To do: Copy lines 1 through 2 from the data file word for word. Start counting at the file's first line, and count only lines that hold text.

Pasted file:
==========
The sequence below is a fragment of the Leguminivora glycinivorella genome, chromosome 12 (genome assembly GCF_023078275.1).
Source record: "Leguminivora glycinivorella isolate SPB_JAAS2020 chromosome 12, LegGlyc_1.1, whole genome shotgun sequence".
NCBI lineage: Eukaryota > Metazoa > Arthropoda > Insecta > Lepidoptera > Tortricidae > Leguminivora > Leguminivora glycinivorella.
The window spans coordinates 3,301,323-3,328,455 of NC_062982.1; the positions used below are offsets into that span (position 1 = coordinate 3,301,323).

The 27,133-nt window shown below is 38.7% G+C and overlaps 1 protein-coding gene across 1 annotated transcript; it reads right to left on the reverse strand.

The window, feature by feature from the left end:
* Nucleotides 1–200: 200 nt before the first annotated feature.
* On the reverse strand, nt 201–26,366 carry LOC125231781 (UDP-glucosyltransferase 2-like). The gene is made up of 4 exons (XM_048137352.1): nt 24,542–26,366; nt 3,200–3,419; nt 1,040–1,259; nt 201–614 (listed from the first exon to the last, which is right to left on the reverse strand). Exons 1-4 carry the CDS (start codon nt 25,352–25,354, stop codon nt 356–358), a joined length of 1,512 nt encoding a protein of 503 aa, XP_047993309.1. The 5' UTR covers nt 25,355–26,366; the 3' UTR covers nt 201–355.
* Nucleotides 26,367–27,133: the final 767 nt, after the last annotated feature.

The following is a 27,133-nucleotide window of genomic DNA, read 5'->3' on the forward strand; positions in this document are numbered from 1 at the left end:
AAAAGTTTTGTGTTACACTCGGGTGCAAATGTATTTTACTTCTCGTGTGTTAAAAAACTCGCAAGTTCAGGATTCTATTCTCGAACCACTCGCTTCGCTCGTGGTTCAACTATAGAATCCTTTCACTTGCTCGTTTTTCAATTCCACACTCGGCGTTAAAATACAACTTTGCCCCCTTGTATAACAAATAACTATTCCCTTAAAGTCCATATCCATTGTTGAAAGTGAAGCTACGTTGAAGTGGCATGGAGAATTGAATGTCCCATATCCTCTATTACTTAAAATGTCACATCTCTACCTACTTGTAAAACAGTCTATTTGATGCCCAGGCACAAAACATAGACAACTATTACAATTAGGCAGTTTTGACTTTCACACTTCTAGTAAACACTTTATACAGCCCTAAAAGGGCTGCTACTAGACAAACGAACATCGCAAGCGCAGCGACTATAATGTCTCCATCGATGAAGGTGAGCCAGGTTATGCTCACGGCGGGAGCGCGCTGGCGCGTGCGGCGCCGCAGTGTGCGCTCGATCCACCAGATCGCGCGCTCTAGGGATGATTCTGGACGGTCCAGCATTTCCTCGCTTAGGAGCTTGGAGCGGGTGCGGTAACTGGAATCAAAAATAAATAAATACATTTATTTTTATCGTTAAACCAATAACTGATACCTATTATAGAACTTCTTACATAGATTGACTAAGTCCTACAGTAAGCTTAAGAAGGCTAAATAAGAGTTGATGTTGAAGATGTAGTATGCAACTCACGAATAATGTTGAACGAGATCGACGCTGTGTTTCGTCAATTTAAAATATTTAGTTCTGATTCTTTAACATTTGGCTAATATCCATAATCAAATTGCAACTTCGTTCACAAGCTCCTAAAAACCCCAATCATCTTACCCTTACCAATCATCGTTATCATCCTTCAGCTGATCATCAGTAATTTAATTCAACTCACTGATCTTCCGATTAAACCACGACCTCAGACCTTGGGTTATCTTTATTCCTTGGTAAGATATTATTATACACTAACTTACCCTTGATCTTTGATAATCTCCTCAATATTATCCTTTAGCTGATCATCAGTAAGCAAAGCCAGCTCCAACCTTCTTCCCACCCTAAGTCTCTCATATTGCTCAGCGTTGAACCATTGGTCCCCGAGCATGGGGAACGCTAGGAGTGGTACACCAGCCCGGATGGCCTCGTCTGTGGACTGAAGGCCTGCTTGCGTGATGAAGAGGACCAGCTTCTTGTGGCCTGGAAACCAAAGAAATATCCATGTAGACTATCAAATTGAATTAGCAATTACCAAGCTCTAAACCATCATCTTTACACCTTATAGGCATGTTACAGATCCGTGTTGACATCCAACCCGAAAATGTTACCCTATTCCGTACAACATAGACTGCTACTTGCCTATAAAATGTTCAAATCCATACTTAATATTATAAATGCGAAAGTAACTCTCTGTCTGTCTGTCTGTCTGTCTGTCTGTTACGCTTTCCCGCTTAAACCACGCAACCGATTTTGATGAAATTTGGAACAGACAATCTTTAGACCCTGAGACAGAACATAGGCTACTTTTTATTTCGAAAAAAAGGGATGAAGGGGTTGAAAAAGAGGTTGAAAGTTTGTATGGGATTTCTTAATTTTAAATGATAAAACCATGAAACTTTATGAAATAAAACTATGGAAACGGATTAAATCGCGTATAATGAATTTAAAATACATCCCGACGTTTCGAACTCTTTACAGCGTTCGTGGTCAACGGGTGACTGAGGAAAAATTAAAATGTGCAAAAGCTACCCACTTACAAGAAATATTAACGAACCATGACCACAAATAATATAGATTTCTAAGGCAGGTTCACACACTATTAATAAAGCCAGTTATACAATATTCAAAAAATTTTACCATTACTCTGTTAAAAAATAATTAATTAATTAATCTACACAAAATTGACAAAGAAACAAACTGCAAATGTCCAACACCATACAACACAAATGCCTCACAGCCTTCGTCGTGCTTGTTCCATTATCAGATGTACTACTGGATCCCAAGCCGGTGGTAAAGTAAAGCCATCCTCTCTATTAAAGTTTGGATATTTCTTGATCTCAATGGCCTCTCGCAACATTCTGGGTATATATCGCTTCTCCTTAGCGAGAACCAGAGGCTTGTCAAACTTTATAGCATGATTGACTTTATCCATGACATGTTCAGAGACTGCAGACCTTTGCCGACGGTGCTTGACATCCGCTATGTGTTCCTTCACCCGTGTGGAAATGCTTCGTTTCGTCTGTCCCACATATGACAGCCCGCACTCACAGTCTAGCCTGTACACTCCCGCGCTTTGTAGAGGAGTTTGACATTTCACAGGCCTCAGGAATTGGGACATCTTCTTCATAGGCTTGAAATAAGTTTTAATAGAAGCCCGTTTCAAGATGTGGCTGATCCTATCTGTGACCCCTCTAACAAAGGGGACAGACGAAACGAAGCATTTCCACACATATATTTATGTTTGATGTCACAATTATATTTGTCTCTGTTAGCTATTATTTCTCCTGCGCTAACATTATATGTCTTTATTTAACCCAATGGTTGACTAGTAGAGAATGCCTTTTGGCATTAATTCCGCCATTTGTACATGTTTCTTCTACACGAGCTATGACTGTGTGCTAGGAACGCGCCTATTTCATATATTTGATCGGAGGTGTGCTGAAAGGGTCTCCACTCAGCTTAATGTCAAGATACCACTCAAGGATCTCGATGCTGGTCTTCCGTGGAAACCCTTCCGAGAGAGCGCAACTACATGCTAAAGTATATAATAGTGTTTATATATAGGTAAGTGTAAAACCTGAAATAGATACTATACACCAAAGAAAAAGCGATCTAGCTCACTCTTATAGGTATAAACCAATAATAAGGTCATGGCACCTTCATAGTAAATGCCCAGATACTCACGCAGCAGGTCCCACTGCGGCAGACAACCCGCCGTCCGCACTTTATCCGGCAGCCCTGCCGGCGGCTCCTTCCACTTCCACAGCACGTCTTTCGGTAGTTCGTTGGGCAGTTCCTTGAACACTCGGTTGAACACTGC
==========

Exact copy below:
The sequence below is a fragment of the Leguminivora glycinivorella genome, chromosome 12 (genome assembly GCF_023078275.1).
Source record: "Leguminivora glycinivorella isolate SPB_JAAS2020 chromosome 12, LegGlyc_1.1, whole genome shotgun sequence".